Waskada Park

Bringing trees and a recreational facility to a small prairie town

Waskada Park
The Waskada Park in 1946, looking southwest.


When Charles Sankey arrived in Waskada in the fall of October 1899, the townsite was totally devoid of trees. The prairie landscape that surrounded the town was decorated only by a scattering of farmhouses. Sankey was a dedicated community worker, and in fact appointed by the municipality to look after general public interests in the town.

The Vision of a Park

On a walk south of the townsite one day, a vision presented itself to Sankey: a recreational park, surrounded by trees, with space for sports activities and community events. From this initial dream, a combination of design, tenacity and some accident brought the Waskada Park into being.

The land south of the tracks was vacant, and Sankey applied to the CPR to gain use of the land. The railway company was not interested in having a town on both sides of the tracks, but agreed to sell 30 acres of land to the town to be used as a park. The down payment was paid by Sankey himself, along with a few other community members. The rest of the cost was paid by the town – a total of $900 ($30 per acre) – over the next few years.

Sankey then approached Frank Temple, who owned the land around the park and arranged to trade 2.5 acres on the southeast corner, for 2.5 acres on the east end. With this extra property the complete bend of the creek was within the park boundary. The creek bed was later dug out for swimming.

Planting Trees

The next improvement to take place in the park was planting trees. Sankey made an agreement with Mr Chambers who plowed up the strips of land where the trees were to be planted. Over the next two years funds were being gathered for the purchase of trees. In the meantime Chambers planted potatoes and other vegetables in the strips of land. He did an excellent job, and left the soil in good condition for receiving trees.

Trees from Patmore Nursery in Brandon arrived: maple, yellow willow, laurel willow and seedlings of ash, cottonwood and caragana. The CPR donated 1000 Russian Poplar to be planted along the north edge of the park to keep the snow off the railway tracks. From local residents a few silver leaf poplars were obtained, along with some elm and native chokecherry bushes. The summer after the planting was a fine one and every single tree grew.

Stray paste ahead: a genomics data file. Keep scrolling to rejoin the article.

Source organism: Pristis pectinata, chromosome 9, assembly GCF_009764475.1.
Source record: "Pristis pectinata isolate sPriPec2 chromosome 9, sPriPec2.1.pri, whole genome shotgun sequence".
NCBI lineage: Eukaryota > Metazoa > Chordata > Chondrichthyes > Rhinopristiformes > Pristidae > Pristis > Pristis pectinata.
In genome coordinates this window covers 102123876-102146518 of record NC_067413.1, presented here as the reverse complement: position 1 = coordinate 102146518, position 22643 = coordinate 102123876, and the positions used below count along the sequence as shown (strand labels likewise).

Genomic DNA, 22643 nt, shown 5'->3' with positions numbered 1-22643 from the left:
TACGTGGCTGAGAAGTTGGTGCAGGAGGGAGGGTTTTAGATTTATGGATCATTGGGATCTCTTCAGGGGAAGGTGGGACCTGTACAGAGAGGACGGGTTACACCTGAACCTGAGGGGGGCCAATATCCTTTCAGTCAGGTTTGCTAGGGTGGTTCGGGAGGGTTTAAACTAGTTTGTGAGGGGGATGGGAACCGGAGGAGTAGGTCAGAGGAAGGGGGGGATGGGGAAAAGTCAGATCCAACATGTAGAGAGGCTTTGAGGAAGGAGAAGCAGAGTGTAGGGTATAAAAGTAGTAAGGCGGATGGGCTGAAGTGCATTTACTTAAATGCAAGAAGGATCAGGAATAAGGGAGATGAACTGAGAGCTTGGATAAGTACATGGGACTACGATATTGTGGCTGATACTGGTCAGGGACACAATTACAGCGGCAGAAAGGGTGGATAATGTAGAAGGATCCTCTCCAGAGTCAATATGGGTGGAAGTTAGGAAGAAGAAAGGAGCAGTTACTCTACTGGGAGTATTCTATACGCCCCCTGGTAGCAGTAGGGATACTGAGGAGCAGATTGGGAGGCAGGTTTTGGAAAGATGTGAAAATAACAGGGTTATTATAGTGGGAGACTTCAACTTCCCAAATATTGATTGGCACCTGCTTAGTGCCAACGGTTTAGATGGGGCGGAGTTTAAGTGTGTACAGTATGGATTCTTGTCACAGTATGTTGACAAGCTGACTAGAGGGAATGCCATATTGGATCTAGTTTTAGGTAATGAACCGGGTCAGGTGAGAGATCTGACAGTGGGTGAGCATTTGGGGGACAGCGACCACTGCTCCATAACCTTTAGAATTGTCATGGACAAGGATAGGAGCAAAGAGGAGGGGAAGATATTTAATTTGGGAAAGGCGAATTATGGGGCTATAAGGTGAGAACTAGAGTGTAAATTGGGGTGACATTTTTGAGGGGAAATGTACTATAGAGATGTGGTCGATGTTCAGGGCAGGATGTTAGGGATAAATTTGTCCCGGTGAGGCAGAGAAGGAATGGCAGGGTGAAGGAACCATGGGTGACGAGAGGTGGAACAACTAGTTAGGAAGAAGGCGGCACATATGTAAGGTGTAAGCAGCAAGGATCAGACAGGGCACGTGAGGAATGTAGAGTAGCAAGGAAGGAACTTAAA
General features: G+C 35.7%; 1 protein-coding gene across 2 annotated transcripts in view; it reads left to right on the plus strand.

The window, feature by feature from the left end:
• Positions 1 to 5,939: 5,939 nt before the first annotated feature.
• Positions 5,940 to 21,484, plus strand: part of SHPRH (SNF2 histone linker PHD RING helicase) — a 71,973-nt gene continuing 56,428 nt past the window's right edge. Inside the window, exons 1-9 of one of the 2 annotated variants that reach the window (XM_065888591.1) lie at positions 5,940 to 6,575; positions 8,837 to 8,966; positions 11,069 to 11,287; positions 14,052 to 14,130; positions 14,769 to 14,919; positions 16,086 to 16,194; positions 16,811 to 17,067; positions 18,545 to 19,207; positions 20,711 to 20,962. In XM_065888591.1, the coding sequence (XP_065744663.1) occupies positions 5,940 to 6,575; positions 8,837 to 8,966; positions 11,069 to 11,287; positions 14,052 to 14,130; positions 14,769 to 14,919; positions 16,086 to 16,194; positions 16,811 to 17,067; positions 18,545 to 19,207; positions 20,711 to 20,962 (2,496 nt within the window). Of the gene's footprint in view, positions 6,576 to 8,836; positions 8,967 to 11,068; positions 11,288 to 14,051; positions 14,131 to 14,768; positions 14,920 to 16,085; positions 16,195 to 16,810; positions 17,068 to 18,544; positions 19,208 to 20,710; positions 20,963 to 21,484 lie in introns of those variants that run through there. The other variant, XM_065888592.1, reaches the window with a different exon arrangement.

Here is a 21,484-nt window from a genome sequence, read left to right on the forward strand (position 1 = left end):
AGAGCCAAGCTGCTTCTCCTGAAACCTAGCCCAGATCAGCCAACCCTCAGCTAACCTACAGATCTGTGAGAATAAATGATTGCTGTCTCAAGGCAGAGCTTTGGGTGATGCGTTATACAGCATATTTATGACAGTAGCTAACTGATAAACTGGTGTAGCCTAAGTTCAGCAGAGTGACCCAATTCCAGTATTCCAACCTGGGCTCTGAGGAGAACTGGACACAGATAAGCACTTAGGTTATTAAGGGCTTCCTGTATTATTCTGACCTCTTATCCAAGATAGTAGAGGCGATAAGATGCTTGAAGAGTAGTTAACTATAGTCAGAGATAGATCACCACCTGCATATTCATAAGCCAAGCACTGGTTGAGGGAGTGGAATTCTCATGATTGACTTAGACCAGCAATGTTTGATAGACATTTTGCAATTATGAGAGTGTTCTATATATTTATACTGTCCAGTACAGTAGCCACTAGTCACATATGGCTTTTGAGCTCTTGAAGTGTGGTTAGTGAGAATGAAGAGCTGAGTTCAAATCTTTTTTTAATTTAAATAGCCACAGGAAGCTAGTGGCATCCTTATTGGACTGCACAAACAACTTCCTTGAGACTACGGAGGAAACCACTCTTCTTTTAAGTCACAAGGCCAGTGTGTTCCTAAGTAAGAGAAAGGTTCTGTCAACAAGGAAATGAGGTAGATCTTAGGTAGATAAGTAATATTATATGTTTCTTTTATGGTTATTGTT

Activities at the Park

A St. Patrick’s day concert was held at the park every year to help pay for improvements to the grounds. A levy was also put on activities that took place in the park, 10% of gate sales going to the town for upkeep of the park.

Over its more than one hundred year history, many activities have taken place in the park: horse racing, football, golf, skating, and of course baseball. After 1922 the Waskada Agricultural Society used the grounds, erecting an exhibition hall, poultry barn, buildings for stock and pens for pigs and sheep. Many excellent fairs were hosted on the grounds, though they were eventually put out of business by the drought of the 30’s and the technological advancements facing the agricultural industry. Interest in horse racing decreased after most farms took up motorised farming as opposed to using horse power. The buildings were dismantled and incorporated into the rink.

In 1962 a plaque was unveiled by the west gate, commemorating Sankey as well as others for their role in developing the park.

In the 1970s improvements were made to modernise the park facilities. The Lions Club partnered with the town council to replace the privy on the grounds with flush toilets. The town council also started a small trailer camping area in the park. A road was gravelled and electricity brought over from the grand stand to provide a light and plugs for trailers.

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Author: Teyana Neufeld, 2013.


Sankey, Charles. “Waskada Park.” Bridging Brenda Vol I. Brenda History Committee. Altona: Friesen Printers, 1990. Pgs 346-7.

Jones, Frank. “Park Update.” Bridging Brenda Vol I. Brenda History Committee. Altona: Friesen Printers, 1990. Pgs 347-8.

Photo: Brenda History Committee. Bridging Brenda Vol I. Altona: Friesen Printers, 1990. Pg 346.